After Wabaunsee County’s incorporated towns were established from the 1860s through the 1880s, the towns began to recognize the need for a park for the recreation and enjoyment of their citizenry. By the dawn of the 20th century, most of the towns had established a park, easily accessible by walking.
At the same time, virtually all of the towns established city bands which performed at parades, festivals, and opera houses. For some towns, the city band provided the only source of public musical performances.
Curiously, virtually all of the city bands contained only brass instruments, sometimes accompanied with a drum. And, all of the city bands in Wabaunsee County were male-dominated in their membership. Initially, many of the bands were marching bands, performing at parades, but for non-parade events, the need for an elevated platform for the band became apparent. Some towns used portable platforms, but many of the towns erected bandstands in their city parks. The bandstand doubled as a speaker’s platform and provided a shady spot in the park for picnickers and those who seeking shelter from a summer shower.
Eskridge, Kansas, platted by the Atchison, Topeka & Santa Fe Railway in 1880, had no city park in its first twenty years of existence. In 1903 the City of Eskridge purchased an entire city block of property located between 4th and 5th Avenues and Main and Pine Streets from J. Y. Waugh for a new city park. Five years later in 1908 the City of Eskridge approved the construction of a bandstand, located on the west edge of the park. Rows of trees were planted throughout the park, and the bandstand was the first permanent structure in the new park.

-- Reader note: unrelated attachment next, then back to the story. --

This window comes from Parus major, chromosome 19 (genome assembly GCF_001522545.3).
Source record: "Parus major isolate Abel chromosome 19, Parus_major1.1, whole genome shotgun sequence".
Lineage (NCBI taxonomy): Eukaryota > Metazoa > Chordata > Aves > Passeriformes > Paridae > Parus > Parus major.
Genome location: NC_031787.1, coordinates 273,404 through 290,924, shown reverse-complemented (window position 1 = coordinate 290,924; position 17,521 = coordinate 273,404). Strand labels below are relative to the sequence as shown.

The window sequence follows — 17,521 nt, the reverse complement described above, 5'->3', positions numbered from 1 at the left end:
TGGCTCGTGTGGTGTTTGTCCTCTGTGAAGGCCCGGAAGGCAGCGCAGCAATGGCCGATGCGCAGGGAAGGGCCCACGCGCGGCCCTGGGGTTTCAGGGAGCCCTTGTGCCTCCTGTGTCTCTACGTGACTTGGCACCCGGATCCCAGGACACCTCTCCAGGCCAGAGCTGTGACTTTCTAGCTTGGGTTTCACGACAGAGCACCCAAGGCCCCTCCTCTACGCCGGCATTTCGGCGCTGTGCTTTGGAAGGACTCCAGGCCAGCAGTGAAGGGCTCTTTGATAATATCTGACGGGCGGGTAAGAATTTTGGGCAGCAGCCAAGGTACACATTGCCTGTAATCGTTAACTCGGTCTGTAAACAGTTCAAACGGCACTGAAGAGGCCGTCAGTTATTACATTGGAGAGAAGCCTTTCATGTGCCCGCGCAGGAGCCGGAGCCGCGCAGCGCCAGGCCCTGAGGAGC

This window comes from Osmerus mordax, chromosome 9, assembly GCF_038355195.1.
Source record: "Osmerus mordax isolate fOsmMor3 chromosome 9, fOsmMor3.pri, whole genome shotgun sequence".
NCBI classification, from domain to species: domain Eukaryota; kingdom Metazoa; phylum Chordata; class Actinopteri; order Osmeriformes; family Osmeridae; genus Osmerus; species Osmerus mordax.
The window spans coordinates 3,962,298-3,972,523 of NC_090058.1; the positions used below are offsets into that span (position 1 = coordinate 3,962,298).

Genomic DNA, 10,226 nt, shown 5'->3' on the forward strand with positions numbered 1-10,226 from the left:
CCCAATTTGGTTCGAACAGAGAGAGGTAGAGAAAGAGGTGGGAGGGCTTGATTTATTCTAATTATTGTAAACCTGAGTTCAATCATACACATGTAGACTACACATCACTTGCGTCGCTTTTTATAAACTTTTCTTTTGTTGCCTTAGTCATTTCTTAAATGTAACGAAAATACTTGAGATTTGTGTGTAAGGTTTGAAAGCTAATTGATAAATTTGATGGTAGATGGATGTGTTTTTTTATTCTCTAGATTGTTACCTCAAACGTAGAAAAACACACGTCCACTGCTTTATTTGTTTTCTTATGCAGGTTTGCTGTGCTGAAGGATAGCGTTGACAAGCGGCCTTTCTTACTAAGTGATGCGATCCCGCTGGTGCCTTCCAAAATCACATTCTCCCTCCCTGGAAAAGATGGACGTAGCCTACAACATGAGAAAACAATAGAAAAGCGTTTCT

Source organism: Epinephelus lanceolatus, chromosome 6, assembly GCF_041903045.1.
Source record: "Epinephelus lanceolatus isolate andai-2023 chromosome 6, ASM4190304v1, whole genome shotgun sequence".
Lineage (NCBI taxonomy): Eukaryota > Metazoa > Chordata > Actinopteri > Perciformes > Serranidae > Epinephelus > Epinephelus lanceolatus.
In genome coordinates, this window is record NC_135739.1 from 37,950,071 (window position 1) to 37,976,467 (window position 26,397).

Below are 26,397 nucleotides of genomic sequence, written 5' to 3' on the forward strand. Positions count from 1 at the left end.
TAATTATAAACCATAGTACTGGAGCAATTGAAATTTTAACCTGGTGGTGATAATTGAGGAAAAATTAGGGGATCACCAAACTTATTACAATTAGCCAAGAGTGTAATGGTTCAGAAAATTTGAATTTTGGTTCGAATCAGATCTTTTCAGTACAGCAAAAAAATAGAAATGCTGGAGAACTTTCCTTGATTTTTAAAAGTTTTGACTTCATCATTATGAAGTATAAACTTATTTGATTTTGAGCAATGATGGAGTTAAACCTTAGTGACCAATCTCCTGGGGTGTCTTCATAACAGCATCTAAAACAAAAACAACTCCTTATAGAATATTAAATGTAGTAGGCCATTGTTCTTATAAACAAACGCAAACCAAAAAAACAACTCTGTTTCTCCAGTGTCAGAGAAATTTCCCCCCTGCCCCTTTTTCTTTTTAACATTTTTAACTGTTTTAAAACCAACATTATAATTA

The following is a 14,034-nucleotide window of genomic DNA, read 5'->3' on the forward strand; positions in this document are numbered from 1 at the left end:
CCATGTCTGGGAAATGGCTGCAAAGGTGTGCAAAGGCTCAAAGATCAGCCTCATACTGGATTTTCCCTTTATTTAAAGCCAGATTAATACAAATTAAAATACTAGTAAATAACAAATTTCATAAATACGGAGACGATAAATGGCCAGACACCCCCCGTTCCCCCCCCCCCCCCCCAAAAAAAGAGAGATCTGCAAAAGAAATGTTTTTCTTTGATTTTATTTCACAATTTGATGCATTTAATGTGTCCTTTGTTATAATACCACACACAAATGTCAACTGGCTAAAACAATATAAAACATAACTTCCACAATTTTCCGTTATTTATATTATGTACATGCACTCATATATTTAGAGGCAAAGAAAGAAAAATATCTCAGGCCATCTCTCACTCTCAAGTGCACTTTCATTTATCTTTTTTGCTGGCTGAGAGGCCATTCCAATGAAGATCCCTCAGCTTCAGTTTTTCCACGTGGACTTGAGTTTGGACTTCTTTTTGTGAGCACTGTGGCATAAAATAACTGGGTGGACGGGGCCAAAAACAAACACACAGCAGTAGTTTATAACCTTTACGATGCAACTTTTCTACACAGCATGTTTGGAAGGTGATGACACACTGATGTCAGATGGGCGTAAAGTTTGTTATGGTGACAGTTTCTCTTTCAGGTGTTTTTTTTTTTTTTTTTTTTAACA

In August of 1909 the City of Eskridge hosted the “Home Coming” celebration in the City Park, marking the 40th anniversary of the settlement of Eskridge at its first location, before the railroad platted the “new town”. The event was a gala affair, centered on the new bandstand in the City Park, and over 5,000 people traveled to Eskridge to attend the event.
In 1913 the City of Eskridge decided to move the bandstand from its original location on the west edge of the park to a new location in the center of the park. Some residents had complained that the bandstand was built too high off the ground level and at a high point of elevation in the park, resulting in some difficulty for the audience in hearing speakers and music. The bandstand was lowered by about three feet relative to the ground, and it was placed in the lowest point of elevation within the park.
The city bands began to wane in popularity by the 1920s, as live music presentations in the small towns shifted to the high school bands. However, the bandstand at Eskridge continued to be an integral part of the City Park for the next century.
This short film of the Eskridge City Park comes to you courtesy Tom Parish.
Categories: Early History, Museum Blog, Photographs, Video
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